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TOP 1000 REVIEWERon 25 April 2018
I struggled to get into this one. It was written in the first person and many events and situations were not explained enough for me. I even resorted to Wikipedia to read their plot summary. I thought that by reading this novel before watching the TV series would help my comprehension, but not as much as I would have liked. The second half of the book held my interest more than the first half.
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on 28 June 2018
This book depressed me because it was too close to the social engineering and we're starting to introduce in modern 2018. It was also too close for comfort to the dystopian worlds depicted in Orwell's books.
It was also written in a style I was unused to. As it was almost entirely an inner dialogue, it was difficult to follow who said what when the narrator was reflecting on conversations and actions.
I haven't watched the TV show and I'm not sure I want to although it may be one of those rare occasions when the book is not as good as the film.
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on 5 August 2017
Tense and eerie, set as a viseral possibility even decades after it's release. Genius that leaves you with a palpable lingering echo of what could be a very believable alternate history/future (especially in these 'Trump Dynastic' times). The bonus foreword by Atwood adds texture to the novel and also the current TV series...of note was her 'synergy' of events; that every event (a 'rule' for the book) must have happened in our history before (in some form). The human condition rendered raw. Terrifying.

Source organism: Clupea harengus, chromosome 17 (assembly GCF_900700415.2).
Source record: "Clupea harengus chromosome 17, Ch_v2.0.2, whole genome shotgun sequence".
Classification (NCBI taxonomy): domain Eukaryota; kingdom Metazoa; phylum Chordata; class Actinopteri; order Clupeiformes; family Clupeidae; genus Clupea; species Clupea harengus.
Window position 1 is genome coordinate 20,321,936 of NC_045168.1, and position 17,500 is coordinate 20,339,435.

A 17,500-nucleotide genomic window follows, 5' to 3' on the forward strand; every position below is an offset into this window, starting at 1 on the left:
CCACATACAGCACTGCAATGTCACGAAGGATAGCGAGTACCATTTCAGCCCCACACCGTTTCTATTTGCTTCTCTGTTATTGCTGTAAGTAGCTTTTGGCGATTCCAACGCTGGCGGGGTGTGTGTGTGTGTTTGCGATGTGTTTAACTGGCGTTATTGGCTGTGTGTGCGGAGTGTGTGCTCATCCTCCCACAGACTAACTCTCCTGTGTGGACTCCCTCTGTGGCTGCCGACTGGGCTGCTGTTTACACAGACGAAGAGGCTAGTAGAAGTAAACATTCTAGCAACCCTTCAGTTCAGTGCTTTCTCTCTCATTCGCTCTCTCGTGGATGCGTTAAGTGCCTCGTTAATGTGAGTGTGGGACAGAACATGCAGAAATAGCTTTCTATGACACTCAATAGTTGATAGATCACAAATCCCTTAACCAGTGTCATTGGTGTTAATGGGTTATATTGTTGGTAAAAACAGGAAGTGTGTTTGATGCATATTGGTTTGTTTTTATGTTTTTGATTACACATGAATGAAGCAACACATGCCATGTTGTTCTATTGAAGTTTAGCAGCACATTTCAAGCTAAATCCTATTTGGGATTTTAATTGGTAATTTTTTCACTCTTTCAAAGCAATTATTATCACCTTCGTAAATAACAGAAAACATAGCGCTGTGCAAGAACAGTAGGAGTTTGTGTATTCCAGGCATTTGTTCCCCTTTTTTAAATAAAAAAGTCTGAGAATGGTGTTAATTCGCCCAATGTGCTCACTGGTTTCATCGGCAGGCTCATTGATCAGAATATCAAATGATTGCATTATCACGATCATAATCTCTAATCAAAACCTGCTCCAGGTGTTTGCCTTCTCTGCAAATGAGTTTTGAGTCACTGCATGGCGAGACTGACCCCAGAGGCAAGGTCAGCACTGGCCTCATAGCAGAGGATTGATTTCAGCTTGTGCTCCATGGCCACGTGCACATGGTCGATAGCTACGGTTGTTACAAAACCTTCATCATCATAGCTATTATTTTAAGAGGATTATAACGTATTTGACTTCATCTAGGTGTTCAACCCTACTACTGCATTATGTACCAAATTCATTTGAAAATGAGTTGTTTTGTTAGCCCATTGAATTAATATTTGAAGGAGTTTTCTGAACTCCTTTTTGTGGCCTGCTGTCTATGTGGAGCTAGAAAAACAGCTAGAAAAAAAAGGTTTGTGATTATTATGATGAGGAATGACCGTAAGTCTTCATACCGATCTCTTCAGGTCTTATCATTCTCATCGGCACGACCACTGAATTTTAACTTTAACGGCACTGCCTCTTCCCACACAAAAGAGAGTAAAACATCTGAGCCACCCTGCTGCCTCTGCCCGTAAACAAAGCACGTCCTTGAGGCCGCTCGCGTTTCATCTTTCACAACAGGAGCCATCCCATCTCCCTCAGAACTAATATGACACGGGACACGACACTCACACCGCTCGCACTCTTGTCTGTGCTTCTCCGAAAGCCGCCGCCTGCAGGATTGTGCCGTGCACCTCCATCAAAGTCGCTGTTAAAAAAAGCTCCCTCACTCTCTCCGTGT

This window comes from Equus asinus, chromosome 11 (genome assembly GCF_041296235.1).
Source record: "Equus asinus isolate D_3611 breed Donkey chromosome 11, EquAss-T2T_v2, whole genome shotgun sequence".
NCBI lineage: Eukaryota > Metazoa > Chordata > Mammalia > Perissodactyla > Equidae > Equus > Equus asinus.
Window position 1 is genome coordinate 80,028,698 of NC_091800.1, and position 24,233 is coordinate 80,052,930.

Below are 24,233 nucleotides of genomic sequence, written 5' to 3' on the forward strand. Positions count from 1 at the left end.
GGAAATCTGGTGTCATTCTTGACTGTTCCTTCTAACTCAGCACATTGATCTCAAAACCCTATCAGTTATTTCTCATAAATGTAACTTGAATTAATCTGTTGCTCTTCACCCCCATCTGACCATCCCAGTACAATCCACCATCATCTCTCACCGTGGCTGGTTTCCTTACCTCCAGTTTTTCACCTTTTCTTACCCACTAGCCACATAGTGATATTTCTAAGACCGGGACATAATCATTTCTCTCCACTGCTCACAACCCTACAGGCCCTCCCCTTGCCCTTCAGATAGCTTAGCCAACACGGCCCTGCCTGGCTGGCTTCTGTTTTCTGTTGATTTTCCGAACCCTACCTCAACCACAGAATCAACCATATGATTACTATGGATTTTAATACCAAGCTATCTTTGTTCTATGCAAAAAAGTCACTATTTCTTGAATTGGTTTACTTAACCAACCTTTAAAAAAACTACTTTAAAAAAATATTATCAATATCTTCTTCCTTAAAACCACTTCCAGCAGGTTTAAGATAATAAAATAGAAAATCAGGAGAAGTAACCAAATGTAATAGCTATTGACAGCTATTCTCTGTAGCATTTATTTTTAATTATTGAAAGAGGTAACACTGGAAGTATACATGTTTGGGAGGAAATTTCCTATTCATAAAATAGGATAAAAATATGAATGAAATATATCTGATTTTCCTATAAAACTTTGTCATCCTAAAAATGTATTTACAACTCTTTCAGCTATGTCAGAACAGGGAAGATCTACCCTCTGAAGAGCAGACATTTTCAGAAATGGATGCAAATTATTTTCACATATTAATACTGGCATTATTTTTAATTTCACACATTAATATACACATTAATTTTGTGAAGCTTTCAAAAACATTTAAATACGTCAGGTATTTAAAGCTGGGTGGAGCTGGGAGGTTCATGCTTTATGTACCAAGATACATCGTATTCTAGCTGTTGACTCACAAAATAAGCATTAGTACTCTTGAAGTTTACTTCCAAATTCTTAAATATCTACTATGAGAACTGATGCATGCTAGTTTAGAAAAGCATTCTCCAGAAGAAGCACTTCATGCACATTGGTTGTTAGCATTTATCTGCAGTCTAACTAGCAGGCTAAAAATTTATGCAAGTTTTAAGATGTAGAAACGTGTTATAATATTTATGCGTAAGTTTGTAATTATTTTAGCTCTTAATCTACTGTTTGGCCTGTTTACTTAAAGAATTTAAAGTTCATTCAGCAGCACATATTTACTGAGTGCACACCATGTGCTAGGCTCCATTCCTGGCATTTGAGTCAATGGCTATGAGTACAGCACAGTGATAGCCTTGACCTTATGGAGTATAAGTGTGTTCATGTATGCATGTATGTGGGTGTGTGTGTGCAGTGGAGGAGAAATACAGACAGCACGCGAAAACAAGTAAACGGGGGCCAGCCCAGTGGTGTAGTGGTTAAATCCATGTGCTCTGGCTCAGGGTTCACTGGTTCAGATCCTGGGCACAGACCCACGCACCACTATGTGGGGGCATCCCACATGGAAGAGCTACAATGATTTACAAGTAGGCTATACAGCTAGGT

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on 7 October 2017
The Handmaid's Tale was chosen for our book club' August reading. I am the second of 10 to make it to the end, in October. The others gave up.
The book is slow, boring and confusing, there is no clarity to the events that have unfolded. It is many hours of my life wasted.
Having said that, those who gave up on the book have now watched the television series. It is still confusing and boring, but somehow compelling watching, and makes more sense, as much as it can, than the book ever did.
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on 2 July 2018
Found this book really hard to follow, not sure what I was expecting when I purchased this book but I found it hard to get into, didn’t hold my attention at all and I found the storyline didn’t make a lot of sense.
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on 2 October 2017
A brilliant look inside the life of Offred as she has to adapt to life as a breeder (handmaid) in the brutal dystopian society which has developed in parts of the US. The only part that let it down, in my view, was the lengthy professorial explanation years afterwards. I'd have preferred to let my imagination come to its own conclusion.
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on 13 November 2017
This book Illuminates the TV version making it a must read. Recommended to anyone interested in knowing why we should be vigilant about extreme and populist movements.